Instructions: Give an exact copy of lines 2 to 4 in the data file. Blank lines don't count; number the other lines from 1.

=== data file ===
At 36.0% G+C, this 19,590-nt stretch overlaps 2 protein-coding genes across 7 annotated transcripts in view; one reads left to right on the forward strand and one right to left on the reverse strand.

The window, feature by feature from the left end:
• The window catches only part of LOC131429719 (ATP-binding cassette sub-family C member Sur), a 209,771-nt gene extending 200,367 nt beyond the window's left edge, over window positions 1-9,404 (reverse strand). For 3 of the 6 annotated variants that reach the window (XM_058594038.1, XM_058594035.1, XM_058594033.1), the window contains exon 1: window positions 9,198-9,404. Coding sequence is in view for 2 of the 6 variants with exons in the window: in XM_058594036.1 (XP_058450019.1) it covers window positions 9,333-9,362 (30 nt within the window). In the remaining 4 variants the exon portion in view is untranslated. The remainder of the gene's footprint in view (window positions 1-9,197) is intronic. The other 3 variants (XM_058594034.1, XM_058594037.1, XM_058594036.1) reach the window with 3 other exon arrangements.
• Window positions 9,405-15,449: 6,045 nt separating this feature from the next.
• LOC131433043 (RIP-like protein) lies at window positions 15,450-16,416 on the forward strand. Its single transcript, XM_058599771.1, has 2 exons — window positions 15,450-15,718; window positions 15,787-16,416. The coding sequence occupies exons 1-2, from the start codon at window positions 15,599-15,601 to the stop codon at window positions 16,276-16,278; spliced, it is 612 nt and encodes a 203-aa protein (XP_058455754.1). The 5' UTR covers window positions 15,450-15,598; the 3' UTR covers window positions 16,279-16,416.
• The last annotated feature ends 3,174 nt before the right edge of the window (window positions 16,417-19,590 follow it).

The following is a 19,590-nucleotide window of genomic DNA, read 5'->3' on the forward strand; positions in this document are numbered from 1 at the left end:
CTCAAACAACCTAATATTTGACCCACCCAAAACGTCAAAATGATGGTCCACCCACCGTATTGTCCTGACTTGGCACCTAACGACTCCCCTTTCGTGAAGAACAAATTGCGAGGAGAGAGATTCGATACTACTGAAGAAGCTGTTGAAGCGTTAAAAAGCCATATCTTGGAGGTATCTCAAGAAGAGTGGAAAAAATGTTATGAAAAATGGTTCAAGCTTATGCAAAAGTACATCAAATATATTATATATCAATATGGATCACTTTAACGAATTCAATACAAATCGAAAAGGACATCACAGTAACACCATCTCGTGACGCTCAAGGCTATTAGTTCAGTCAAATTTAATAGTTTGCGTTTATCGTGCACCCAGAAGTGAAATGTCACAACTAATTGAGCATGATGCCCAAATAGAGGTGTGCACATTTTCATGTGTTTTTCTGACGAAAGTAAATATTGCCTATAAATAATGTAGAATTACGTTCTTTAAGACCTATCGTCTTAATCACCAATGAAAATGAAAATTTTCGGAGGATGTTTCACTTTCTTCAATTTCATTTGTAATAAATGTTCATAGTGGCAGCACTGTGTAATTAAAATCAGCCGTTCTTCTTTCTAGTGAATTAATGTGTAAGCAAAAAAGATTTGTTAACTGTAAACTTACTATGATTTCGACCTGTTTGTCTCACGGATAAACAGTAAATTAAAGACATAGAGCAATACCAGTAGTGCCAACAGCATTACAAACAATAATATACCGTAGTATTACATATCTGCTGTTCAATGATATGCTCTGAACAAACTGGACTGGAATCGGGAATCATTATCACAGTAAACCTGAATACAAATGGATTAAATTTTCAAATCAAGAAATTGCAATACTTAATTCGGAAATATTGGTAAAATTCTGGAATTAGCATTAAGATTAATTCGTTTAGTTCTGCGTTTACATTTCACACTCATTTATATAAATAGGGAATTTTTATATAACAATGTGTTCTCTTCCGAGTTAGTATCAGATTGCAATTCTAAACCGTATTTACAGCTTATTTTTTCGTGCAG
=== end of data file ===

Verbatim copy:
The window, feature by feature from the left end:
• The window catches only part of LOC131429719 (ATP-binding cassette sub-family C member Sur), a 209,771-nt gene extending 200,367 nt beyond the window's left edge, over window positions 1-9,404 (reverse strand). For 3 of the 6 annotated variants that reach the window (XM_058594038.1, XM_058594035.1, XM_058594033.1), the window contains exon 1: window positions 9,198-9,404. Coding sequence is in view for 2 of the 6 variants with exons in the window: in XM_058594036.1 (XP_058450019.1) it covers window positions 9,333-9,362 (30 nt within the window). In the remaining 4 variants the exon portion in view is untranslated. The remainder of the gene's footprint in view (window positions 1-9,197) is intronic. The other 3 variants (XM_058594034.1, XM_058594037.1, XM_058594036.1) reach the window with 3 other exon arrangements.
• Window positions 9,405-15,449: 6,045 nt separating this feature from the next.